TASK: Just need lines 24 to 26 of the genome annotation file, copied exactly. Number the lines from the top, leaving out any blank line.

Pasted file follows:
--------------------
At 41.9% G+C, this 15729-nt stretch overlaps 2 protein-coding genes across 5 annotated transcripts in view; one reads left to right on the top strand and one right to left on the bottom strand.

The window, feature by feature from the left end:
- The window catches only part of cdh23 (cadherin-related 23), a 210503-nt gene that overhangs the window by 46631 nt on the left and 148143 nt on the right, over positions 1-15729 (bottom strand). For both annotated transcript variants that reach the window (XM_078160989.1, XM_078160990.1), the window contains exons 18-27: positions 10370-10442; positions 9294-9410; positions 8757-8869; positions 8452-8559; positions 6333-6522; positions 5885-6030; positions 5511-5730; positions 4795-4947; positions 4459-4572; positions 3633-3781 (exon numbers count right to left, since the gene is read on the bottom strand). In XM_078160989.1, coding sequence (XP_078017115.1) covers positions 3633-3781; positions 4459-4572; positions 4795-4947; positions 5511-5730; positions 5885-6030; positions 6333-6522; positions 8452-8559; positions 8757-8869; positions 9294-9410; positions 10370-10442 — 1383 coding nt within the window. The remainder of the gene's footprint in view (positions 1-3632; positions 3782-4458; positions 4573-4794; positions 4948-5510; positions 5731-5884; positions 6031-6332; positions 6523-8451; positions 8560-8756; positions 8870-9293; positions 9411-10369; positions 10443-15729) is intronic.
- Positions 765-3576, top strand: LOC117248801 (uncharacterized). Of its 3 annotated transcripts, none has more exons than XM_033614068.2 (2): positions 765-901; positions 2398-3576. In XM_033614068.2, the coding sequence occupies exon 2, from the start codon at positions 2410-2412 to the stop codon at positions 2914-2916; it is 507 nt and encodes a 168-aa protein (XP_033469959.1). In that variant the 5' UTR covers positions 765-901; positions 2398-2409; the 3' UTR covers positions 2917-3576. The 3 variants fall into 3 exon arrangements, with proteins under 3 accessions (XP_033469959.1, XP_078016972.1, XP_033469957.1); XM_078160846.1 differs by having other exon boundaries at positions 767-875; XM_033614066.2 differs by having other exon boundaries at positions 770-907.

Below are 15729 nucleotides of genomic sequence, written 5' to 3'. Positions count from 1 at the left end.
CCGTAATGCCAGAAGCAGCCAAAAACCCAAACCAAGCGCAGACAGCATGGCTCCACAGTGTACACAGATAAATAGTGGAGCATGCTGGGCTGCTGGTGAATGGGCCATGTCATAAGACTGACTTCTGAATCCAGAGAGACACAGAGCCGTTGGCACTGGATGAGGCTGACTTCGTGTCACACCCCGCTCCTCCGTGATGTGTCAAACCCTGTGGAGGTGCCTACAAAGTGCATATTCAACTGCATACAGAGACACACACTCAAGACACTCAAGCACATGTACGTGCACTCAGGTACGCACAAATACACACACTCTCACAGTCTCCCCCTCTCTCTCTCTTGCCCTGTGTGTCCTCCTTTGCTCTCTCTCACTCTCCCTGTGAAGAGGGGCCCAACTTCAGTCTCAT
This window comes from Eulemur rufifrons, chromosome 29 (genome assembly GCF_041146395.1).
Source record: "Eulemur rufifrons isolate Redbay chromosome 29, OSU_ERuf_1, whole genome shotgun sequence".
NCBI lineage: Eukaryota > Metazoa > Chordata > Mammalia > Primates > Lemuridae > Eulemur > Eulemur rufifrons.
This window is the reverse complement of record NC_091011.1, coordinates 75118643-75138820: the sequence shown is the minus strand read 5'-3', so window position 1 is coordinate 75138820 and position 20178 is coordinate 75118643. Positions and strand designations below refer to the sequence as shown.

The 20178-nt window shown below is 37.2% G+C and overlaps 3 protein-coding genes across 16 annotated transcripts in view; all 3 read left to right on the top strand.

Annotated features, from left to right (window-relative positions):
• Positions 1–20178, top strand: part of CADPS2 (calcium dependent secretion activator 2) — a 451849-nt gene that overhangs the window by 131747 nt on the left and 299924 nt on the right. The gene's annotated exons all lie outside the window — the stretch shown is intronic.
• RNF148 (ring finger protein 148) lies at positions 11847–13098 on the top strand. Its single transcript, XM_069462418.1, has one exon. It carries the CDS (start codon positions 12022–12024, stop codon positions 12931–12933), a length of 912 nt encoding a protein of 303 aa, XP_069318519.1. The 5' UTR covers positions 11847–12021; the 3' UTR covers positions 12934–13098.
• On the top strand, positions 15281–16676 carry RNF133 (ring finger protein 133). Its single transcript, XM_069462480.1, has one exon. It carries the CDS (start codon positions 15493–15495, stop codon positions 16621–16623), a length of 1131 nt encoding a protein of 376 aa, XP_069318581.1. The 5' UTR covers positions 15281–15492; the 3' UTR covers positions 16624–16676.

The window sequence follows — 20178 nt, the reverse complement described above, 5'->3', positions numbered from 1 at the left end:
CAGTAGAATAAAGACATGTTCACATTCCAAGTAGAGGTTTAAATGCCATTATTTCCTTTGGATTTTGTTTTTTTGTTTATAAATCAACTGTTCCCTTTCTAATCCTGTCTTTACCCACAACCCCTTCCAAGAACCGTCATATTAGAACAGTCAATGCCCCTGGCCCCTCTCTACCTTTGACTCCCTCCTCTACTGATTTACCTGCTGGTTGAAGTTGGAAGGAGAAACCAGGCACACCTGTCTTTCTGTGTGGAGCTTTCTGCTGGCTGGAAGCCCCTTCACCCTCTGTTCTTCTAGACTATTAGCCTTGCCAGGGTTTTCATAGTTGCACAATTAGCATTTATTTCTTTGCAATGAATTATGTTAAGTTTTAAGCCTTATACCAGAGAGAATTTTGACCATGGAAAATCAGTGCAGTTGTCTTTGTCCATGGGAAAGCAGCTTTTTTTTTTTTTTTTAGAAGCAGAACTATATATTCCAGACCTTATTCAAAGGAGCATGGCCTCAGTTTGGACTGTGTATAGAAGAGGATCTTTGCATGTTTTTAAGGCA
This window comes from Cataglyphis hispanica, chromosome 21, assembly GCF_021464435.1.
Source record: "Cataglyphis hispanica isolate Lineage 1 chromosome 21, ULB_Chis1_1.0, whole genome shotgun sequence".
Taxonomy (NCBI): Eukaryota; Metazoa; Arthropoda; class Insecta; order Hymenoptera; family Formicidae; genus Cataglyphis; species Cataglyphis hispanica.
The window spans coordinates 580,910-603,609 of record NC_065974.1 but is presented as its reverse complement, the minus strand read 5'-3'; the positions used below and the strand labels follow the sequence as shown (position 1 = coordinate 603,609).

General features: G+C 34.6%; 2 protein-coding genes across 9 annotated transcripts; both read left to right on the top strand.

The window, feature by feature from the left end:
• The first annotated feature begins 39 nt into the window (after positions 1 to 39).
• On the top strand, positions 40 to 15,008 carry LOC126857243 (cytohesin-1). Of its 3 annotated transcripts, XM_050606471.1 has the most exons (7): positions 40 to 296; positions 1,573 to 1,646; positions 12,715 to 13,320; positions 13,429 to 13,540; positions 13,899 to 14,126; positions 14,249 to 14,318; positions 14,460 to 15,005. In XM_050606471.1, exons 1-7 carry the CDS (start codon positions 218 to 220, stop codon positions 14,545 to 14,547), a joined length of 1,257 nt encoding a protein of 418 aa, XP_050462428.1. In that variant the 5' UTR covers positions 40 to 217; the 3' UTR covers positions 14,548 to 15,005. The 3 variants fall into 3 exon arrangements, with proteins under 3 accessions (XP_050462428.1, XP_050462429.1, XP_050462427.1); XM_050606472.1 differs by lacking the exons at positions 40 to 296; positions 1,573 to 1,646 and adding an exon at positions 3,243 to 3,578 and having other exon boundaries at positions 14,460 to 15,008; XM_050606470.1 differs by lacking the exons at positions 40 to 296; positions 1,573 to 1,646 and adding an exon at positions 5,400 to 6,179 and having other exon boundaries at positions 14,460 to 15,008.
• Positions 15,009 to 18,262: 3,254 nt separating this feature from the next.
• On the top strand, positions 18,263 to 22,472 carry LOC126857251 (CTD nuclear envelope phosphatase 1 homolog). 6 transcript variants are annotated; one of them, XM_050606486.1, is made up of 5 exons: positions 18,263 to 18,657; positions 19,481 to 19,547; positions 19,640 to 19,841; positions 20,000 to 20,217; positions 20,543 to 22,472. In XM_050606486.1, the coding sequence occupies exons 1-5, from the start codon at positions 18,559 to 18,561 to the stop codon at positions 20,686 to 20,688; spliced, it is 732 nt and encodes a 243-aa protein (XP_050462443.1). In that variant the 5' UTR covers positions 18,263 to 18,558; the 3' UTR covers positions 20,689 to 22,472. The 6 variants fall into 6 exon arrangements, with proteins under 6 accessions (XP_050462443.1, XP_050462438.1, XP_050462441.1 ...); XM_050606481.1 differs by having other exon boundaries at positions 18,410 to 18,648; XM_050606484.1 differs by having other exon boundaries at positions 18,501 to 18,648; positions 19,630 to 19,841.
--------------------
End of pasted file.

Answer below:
• The first annotated feature begins 39 nt into the window (after positions 1 to 39).
• On the top strand, positions 40 to 15,008 carry LOC126857243 (cytohesin-1). Of its 3 annotated transcripts, XM_050606471.1 has the most exons (7): positions 40 to 296; positions 1,573 to 1,646; positions 12,715 to 13,320; positions 13,429 to 13,540; positions 13,899 to 14,126; positions 14,249 to 14,318; positions 14,460 to 15,005. In XM_050606471.1, exons 1-7 carry the CDS (start codon positions 218 to 220, stop codon positions 14,545 to 14,547), a joined length of 1,257 nt encoding a protein of 418 aa, XP_050462428.1. In that variant the 5' UTR covers positions 40 to 217; the 3' UTR covers positions 14,548 to 15,005. The 3 variants fall into 3 exon arrangements, with proteins under 3 accessions (XP_050462428.1, XP_050462429.1, XP_050462427.1); XM_050606472.1 differs by lacking the exons at positions 40 to 296; positions 1,573 to 1,646 and adding an exon at positions 3,243 to 3,578 and having other exon boundaries at positions 14,460 to 15,008; XM_050606470.1 differs by lacking the exons at positions 40 to 296; positions 1,573 to 1,646 and adding an exon at positions 5,400 to 6,179 and having other exon boundaries at positions 14,460 to 15,008.
• Positions 15,009 to 18,262: 3,254 nt separating this feature from the next.